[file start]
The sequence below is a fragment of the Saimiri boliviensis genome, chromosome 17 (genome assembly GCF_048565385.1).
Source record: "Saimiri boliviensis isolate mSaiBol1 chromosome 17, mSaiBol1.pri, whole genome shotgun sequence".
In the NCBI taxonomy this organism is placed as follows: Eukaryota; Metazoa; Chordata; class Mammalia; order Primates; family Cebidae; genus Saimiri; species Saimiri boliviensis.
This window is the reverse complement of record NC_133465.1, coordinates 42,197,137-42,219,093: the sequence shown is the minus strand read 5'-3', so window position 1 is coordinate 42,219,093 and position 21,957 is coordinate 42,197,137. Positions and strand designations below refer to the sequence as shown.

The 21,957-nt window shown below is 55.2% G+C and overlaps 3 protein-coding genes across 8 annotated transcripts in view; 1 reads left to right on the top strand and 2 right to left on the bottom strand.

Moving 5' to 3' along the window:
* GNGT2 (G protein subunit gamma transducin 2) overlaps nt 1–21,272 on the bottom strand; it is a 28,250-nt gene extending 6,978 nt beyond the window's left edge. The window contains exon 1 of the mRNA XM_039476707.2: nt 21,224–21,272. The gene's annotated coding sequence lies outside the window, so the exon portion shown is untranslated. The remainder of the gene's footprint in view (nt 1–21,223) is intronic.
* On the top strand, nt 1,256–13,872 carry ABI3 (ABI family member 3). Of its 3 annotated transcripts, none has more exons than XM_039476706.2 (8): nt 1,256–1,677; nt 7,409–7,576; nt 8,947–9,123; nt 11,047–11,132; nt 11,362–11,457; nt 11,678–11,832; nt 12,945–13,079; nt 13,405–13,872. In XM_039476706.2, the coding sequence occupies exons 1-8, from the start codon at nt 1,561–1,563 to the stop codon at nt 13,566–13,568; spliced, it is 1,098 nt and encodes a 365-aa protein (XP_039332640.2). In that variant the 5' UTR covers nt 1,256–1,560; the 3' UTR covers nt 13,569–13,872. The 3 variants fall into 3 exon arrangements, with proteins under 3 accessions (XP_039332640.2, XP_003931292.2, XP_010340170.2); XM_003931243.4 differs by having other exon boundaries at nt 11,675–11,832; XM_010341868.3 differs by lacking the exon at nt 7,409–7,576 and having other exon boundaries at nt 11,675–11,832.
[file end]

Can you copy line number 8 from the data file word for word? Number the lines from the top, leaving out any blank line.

* On the top strand, nt 1,256–13,872 carry ABI3 (ABI family member 3). Of its 3 annotated transcripts, none has more exons than XM_039476706.2 (8): nt 1,256–1,677; nt 7,409–7,576; nt 8,947–9,123; nt 11,047–11,132; nt 11,362–11,457; nt 11,678–11,832; nt 12,945–13,079; nt 13,405–13,872. In XM_039476706.2, the coding sequence occupies exons 1-8, from the start codon at nt 1,561–1,563 to the stop codon at nt 13,566–13,568; spliced, it is 1,098 nt and encodes a 365-aa protein (XP_039332640.2). In that variant the 5' UTR covers nt 1,256–1,560; the 3' UTR covers nt 13,569–13,872. The 3 variants fall into 3 exon arrangements, with proteins under 3 accessions (XP_039332640.2, XP_003931292.2, XP_010340170.2); XM_003931243.4 differs by having other exon boundaries at nt 11,675–11,832; XM_010341868.3 differs by lacking the exon at nt 7,409–7,576 and having other exon boundaries at nt 11,675–11,832.